My counsellor told me that both parties have to want to make it work or there is no point. if you make the decision to stay with a cheater then surely part if that decision is all about moving on from what has happened?

I agree that her H needs to prove himself and do everything he can but it surely cannot continue in this way.

If it would still be an issue five years on then there is no marriage is there? Surely? Just two very unhappy people.

TheConstantLurker Sat 06-Jul-13 13:00:00

Sounds to me as if you are simply going through a process which you hope will end up with your marriage stabilising. You say things are getting better, easier but it would be totally expected imo for you to have days/weeks/months when you are in agony again. Similarly your husband is working his way through and at times has difficulties.
When he makes his crass comments in future remind him forcibly that you are entitled to take as damn long as it takes, forever even and he has to eat that shit!
Agree that moving school would be better.
Good luck op. I'm sure you are showing your children a great example and don't let any fucker tell you differently.

MadAboutHotChoc Sat 06-Jul-13 18:57:24

Skye - The more one is able to process their feelings, the quicker they are able to let go. Sweeping things under the carpet and pretending it never happened is unlikely to work in the long term.

FeegleFion Sat 06-Jul-13 19:23:30

I think both Mad and Skye have very valid points.

Each time I read one or the others' responses I'm convinced more that, in fact, you are both right.

This is only going to go away when the OP has worked through her own feelings of betrayal and when her DH has proven to her that he is doing all he can to win her trust and her heart back, but the marriage will fester and die, if the OP can't begin to move forward and see a time when she can draw a line under it.

I have no idea how long that will take but for her own well being and self esteem, she must work on letting herself heal to be free of the torture of the betrayal.

In essence, there's a lot of work to be done by both to heal the marriage. If both are committed, I'm sure it can work.

MummyIsMagic79 Sat 06-Jul-13 20:59:30

Thank you again everyone. Been out at a l

MummyIsMagic79 Sat 06-Jul-13 20:59:53

Tut!

Been out at a k

MummyIsMagic79 Sat 06-Jul-13 21:00:55

FFS! Too much sun! Been out all day, just reading replies now.

OW is a HCP who works with pregnant and new mothers. City wide expert. I may have just outed myself.

MadAboutHotChoc Sat 06-Jul-13 21:42:22

Feegle - I also think much will depend on the circumstances surrounding the affair (e.g length of affair, was it during a pregnancy, how did he treat betrayed party, who was OW etc).

In OP's case, because she was pregnant and had a life threatening illness, she will find it very hard to come to terms with it. I don't really know if she ever will as I don't get the impression her H is doing enough to help her recover.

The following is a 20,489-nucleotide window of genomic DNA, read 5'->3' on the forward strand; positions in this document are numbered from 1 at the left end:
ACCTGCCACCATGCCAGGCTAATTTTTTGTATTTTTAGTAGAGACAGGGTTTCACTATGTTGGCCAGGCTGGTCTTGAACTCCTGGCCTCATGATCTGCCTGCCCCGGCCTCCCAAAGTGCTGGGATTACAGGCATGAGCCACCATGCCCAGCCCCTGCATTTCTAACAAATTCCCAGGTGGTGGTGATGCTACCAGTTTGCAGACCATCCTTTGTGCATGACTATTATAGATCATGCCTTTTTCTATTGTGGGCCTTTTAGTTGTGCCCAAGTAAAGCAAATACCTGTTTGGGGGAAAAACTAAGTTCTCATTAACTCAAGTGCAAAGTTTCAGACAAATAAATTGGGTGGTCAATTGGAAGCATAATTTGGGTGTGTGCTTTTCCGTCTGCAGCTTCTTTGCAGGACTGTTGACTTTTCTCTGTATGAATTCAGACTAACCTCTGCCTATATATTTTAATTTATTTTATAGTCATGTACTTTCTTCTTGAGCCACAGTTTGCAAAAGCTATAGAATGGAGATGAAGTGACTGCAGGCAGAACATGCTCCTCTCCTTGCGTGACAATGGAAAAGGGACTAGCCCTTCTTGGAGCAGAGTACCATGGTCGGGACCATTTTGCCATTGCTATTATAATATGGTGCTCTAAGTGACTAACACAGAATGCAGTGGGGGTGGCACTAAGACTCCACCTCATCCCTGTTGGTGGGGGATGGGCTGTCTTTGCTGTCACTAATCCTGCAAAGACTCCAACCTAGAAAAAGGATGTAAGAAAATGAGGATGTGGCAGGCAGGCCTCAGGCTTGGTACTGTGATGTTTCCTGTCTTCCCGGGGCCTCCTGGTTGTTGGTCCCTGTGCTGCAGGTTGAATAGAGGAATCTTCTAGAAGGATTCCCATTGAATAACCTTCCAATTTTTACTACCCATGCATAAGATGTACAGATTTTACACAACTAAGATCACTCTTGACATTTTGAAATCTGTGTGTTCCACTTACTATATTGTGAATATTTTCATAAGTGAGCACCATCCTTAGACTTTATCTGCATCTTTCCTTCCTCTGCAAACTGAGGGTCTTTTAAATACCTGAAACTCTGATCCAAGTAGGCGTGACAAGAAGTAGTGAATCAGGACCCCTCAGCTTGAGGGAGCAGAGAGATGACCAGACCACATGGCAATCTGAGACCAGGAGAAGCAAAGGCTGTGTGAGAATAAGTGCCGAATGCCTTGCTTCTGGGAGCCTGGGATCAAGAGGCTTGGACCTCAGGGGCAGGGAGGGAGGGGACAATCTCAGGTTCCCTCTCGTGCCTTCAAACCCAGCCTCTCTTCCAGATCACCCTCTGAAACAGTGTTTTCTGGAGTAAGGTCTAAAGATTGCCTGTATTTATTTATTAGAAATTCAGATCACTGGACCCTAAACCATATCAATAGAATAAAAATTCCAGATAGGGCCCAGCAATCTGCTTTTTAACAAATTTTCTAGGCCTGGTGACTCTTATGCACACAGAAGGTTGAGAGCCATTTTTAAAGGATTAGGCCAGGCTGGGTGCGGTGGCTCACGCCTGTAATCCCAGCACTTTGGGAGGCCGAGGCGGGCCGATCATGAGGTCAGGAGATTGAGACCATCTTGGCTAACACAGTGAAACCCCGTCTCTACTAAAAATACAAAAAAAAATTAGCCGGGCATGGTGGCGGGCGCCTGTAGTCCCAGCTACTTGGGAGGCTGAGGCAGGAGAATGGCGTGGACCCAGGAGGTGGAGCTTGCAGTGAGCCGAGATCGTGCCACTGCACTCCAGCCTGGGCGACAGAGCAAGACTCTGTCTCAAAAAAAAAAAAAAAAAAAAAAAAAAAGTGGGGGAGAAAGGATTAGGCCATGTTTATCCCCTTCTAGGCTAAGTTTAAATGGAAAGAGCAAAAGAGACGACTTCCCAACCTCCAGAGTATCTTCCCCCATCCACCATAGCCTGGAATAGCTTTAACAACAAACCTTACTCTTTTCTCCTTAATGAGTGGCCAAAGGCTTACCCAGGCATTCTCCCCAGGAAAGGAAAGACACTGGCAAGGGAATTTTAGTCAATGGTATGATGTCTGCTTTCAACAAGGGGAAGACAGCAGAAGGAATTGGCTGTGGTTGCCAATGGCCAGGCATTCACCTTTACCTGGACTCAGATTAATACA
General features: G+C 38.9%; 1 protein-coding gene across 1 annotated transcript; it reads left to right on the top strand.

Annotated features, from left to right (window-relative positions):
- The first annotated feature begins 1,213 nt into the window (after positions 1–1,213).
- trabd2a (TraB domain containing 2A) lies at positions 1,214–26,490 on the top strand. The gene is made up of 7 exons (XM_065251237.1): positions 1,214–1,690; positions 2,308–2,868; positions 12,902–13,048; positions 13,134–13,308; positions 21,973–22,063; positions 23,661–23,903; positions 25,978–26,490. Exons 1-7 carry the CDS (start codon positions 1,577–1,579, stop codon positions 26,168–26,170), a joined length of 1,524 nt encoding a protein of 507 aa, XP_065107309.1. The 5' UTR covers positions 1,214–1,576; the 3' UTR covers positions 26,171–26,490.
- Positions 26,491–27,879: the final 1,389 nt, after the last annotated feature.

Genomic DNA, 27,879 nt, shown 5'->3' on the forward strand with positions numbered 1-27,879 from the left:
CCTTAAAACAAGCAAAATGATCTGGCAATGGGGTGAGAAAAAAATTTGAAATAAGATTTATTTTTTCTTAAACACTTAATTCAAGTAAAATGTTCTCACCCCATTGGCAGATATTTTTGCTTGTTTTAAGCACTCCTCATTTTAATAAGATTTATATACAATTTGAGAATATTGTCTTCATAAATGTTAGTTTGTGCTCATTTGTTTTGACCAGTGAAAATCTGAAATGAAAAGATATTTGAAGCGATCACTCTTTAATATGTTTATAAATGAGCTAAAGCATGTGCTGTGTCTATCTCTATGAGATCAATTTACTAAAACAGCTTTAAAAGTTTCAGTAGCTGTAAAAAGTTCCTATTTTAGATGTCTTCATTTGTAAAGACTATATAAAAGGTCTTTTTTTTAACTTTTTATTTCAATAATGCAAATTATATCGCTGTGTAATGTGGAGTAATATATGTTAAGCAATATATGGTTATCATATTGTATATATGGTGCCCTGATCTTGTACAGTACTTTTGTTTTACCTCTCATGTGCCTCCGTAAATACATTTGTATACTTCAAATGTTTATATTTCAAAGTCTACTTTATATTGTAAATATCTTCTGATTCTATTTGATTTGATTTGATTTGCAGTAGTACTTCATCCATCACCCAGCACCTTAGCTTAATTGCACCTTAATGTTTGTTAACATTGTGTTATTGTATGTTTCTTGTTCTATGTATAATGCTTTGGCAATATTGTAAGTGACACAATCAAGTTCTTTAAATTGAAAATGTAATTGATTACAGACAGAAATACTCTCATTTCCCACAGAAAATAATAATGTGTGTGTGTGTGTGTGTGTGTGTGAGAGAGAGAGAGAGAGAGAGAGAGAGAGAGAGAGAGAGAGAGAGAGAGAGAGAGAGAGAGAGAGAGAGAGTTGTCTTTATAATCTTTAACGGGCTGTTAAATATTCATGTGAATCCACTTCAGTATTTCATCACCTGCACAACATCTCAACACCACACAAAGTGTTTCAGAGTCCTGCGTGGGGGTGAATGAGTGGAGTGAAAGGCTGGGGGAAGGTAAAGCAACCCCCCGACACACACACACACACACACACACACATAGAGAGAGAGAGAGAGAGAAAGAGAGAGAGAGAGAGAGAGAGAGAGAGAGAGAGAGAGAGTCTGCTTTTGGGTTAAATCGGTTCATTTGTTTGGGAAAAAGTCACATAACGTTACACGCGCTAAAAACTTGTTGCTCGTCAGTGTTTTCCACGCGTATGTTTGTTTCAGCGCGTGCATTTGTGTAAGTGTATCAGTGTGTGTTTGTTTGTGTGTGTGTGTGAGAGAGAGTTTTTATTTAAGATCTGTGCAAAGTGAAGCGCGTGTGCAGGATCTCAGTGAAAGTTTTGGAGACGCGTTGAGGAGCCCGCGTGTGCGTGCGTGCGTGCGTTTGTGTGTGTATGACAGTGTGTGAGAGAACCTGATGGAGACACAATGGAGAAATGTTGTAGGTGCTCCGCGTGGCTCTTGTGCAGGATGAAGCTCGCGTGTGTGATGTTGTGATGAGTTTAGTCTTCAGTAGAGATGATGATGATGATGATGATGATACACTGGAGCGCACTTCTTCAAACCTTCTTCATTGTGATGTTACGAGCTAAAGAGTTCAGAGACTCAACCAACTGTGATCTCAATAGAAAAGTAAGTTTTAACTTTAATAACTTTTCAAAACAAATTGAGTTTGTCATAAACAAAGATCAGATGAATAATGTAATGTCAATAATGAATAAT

PeppermintPasty Sat 06-Jul-13 22:48:53

Frankly, from my very personal point of view, it has taken years and years for me to deal with my partner's betrayal.

It's around 7 years ago and we stayed together(after a prolonged period apart). Some things he did I will actually never talk about on here, they were so appalling.

It's been hard hard work, on both sides.

The point in my posting is to tell you about the time it took me, and actually, to say that if I'm honest, it still affects me, and us. At the moment, and probably for the last year or so, I've been struggling with trust issues. Nothing to do with betrayal, just trust over supposedly everyday issues in our relationship.

And this, I've come to understand, is the legacy of his betrayal. Without that betrayal being directly linked to things we're going through in the here and now (by that, I mean I have genuinely forgiven him), it in fact colours all issues that come up relating to trust.

It's very very hard to deal with. One day I may even start a thread about it ho ho.

I can't read this back as I'm on my phone and it won't let me, I'm not at all convinced it makes sense.

comingintomyown Sun 07-Jul-13 07:01:58

I would ask your husband to move out for a while , if finances permit take a 6 month rental somewhere nearby so he can still be close to the DC

I think the detail of his affair ie with a friend and while you were pregnant is what I wouldnt be able to get past

PeppermintPasty Sun 07-Jul-13 08:05:07

I forgot to add that one thing my dp hasn't done, is expect me to shut up about it. If it ever comes up now, it's in a historical sense in context, depending on what we're talking about. He knows he has to suck up whatever I throw at him.
8 months is no time at all.

MollyMollyMolly Thu 11-Jul-13 14:11:08

Op....this is your marriage and you can get all the opinions you want, but at the end its you and your relationship and if you want it to work and believe that you both have enough love left then you should do it. grin